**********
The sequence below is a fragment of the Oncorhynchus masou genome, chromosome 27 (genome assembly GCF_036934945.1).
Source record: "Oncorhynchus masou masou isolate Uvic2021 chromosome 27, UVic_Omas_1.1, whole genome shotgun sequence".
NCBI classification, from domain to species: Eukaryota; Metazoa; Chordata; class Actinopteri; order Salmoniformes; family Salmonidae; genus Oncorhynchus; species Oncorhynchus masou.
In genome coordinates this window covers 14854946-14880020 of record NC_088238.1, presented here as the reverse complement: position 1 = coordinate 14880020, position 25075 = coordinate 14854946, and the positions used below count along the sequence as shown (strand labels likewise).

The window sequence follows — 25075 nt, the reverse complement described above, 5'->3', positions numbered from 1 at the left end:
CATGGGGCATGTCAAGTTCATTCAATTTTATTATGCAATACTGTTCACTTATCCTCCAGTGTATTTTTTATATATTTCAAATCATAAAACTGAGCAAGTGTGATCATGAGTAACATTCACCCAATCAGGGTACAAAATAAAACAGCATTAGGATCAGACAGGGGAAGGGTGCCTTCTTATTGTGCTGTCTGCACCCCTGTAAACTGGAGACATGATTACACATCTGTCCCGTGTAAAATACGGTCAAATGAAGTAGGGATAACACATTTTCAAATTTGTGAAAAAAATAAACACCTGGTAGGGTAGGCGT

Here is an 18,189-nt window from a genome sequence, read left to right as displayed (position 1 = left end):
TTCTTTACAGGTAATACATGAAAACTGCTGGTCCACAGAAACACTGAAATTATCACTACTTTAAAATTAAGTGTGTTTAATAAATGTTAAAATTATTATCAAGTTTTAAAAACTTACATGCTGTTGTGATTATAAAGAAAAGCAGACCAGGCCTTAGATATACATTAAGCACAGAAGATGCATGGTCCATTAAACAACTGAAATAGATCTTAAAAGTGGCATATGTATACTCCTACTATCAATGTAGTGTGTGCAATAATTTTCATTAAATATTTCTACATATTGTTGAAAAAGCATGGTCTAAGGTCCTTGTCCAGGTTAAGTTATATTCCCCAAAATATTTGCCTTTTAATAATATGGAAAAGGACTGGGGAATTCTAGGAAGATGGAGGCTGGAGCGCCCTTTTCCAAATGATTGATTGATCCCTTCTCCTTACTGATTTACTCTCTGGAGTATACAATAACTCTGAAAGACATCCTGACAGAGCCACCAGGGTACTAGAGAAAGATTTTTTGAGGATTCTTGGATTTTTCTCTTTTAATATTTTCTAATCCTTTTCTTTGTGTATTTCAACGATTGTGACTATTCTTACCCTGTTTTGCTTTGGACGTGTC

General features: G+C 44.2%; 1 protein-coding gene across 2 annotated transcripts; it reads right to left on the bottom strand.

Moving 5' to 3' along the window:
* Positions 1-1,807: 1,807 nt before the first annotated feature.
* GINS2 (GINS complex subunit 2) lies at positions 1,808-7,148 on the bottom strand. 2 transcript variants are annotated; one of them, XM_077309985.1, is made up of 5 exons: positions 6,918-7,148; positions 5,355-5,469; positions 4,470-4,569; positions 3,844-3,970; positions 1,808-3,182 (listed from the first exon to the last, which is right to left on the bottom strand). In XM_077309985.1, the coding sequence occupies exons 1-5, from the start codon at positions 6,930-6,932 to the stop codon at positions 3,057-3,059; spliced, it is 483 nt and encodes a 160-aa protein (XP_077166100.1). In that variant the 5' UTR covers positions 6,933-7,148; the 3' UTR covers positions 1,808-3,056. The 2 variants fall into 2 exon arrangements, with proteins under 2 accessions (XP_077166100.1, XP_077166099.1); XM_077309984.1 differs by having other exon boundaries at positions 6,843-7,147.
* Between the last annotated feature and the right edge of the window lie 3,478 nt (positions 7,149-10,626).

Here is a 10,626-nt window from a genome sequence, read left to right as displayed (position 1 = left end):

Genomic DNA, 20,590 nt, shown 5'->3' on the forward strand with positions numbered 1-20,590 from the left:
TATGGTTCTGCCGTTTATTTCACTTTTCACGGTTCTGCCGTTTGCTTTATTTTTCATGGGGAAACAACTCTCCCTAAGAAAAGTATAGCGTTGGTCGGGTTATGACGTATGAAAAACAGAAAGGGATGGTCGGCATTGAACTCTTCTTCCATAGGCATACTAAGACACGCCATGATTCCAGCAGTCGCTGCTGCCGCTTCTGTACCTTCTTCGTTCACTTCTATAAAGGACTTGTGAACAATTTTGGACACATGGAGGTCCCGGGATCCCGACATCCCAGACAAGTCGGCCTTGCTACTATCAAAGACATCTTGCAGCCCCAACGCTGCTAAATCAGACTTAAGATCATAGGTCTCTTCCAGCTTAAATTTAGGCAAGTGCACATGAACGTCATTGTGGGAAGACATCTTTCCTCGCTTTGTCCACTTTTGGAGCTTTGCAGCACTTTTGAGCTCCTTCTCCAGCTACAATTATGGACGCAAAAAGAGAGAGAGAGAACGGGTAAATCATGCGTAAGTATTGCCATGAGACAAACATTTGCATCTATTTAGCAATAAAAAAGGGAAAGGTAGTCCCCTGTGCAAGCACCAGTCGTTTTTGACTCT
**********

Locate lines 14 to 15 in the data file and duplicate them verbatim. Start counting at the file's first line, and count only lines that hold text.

Here is a 10,626-nt window from a genome sequence, read left to right as displayed (position 1 = left end):

Genomic DNA, 20,590 nt, shown 5'->3' on the forward strand with positions numbered 1-20,590 from the left: